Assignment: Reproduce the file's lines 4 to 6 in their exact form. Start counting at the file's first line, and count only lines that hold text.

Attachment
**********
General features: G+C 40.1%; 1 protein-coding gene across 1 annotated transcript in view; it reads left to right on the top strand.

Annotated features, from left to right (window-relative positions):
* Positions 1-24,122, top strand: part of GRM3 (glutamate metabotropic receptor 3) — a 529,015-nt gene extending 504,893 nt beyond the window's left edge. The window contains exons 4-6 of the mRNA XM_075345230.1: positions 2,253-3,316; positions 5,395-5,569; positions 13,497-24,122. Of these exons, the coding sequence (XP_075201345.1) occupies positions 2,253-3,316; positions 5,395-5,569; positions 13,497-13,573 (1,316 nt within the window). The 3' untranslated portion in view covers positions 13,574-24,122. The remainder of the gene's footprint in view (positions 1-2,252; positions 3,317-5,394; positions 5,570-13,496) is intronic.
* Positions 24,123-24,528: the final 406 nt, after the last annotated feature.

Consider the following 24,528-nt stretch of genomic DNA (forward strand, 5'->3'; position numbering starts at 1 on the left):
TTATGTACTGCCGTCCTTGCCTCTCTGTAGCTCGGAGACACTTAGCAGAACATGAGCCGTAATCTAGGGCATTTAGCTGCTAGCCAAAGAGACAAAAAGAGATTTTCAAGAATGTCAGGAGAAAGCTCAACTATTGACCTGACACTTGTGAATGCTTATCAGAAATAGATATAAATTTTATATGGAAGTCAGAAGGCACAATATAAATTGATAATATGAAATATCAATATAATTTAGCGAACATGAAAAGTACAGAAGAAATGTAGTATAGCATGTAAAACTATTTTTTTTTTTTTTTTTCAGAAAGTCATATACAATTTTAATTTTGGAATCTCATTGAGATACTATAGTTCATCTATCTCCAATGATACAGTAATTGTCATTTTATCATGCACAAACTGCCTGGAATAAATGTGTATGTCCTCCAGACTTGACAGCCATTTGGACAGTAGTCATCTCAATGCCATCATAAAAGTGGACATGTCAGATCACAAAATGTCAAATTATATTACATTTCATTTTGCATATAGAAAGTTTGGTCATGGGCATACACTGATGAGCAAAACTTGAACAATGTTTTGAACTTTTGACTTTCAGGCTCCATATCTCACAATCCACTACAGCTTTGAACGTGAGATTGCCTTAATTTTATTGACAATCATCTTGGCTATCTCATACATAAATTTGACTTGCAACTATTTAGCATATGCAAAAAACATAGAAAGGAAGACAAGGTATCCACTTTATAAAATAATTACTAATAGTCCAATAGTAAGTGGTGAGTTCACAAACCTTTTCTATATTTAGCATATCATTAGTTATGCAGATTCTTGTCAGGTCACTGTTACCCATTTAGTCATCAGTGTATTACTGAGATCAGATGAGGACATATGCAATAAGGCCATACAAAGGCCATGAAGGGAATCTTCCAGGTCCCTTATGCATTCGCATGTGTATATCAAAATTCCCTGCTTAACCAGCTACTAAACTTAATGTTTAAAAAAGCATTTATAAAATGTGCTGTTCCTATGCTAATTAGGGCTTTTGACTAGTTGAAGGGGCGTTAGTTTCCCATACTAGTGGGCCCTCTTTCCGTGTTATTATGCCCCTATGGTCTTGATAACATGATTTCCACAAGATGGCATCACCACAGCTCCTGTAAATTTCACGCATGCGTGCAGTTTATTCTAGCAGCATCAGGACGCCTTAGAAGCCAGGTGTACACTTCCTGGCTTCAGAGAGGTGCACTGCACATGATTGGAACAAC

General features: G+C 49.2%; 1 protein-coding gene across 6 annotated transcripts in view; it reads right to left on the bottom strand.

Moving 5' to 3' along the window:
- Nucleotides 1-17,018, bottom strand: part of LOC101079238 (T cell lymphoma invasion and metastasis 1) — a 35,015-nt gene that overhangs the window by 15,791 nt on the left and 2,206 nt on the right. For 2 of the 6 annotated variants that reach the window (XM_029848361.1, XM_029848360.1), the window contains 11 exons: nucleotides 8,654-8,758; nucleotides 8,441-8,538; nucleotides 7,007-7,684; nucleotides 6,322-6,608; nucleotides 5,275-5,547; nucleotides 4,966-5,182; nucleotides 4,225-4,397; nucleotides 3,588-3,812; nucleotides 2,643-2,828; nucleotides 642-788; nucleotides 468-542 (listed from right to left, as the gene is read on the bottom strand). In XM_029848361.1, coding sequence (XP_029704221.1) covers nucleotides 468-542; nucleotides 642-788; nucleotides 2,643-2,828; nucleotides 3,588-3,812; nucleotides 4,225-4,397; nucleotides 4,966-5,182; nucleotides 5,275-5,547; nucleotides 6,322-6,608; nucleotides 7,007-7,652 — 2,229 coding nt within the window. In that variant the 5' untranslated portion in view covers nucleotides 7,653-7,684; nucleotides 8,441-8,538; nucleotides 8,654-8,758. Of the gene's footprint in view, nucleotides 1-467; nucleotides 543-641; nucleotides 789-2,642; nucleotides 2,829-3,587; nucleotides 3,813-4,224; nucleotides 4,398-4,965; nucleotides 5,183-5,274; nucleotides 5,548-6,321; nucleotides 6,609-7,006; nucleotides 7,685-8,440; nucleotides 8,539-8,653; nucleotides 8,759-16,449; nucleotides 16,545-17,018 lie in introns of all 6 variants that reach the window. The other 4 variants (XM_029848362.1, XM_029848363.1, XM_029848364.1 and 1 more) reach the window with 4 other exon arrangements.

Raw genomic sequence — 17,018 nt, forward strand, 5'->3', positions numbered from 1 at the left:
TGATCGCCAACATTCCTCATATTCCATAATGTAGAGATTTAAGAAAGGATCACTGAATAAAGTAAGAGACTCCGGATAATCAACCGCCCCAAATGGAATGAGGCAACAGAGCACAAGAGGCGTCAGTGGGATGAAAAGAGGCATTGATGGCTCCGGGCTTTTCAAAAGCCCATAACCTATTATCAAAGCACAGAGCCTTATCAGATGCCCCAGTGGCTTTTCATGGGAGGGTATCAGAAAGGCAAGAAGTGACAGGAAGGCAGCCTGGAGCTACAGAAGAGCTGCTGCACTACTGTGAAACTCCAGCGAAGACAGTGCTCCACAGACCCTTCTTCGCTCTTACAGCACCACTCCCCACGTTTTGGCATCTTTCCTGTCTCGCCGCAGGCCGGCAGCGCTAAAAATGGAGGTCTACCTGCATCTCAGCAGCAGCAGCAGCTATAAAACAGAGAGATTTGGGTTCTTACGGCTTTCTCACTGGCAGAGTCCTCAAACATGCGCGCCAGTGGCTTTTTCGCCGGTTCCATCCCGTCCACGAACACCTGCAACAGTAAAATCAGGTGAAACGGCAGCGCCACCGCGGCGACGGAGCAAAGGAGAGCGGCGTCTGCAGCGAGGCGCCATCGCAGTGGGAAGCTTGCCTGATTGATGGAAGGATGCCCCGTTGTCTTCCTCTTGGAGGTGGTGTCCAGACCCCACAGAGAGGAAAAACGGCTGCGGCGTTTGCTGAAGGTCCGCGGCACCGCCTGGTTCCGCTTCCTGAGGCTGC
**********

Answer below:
* Positions 24,123-24,528: the final 406 nt, after the last annotated feature.

Consider the following 24,528-nt stretch of genomic DNA (forward strand, 5'->3'; position numbering starts at 1 on the left):
TTATGTACTGCCGTCCTTGCCTCTCTGTAGCTCGGAGACACTTAGCAGAACATGAGCCGTAATCTAGGGCATTTAGCTGCTAGCCAAAGAGACAAAAAGAGATTTTCAAGAATGTCAGGAGAAAGCTCAACTATTGACCTGACACTTGTGAATGCTTATCAGAAATAGATATAAATTTTATATGGAAGTCAGAAGGCACAATATAAATTGATAATATGAAATATCAATATAATTTAGCGAACATGAAAAGTACAGAAGAAATGTAGTATAGCATGTAAAACTATTTTTTTTTTTTTTTTTCAGAAAGTCATATACAATTTTAATTTTGGAATCTCATTGAGATACTATAGTTCATCTATCTCCAATGATACAGTAATTGTCATTTTATCATGCACAAACTGCCTGGAATAAATGTGTATGTCCTCCAGACTTGACAGCCATTTGGACAGTAGTCATCTCAATGCCATCATAAAAGTGGACATGTCAGATCACAAAATGTCAAATTATATTACATTTCATTTTGCATATAGAAAGTTTGGTCATGGGCATACACTGATGAGCAAAACTTGAACAATGTTTTGAACTTTTGACTTTCAGGCTCCATATCTCACAATCCACTACAGCTTTGAACGTGAGATTGCCTTAATTTTATTGACAATCATCTTGGCTATCTCATACATAAATTTGACTTGCAACTATTTAGCATATGCAAAAAACATAGAAAGGAAGACAAGGTATCCACTTTATAAAATAATTACTAATAGTCCAATAGTAAGTGGTGAGTTCACAAACCTTTTCTATATTTAGCATATCATTAGTTATGCAGATTCTTGTCAGGTCACTGTTACCCATTTAGTCATCAGTGTATTACTGAGATCAGATGAGGACATATGCAATAAGGCCATACAAAGGCCATGAAGGGAATCTTCCAGGTCCCTTATGCATTCGCATGTGTATATCAAAATTCCCTGCTTAACCAGCTACTAAACTTAATGTTTAAAAAAGCATTTATAAAATGTGCTGTTCCTATGCTAATTAGGGCTTTTGACTAGTTGAAGGGGCGTTAGTTTCCCATACTAGTGGGCCCTCTTTCCGTGTTATTATGCCCCTATGGTCTTGATAACATGATTTCCACAAGATGGCATCACCACAGCTCCTGTAAATTTCACGCATGCGTGCAGTTTATTCTAGCAGCATCAGGACGCCTTAGAAGCCAGGTGTACACTTCCTGGCTTCAGAGAGGTGCACTGCACATGATTGGAACAAC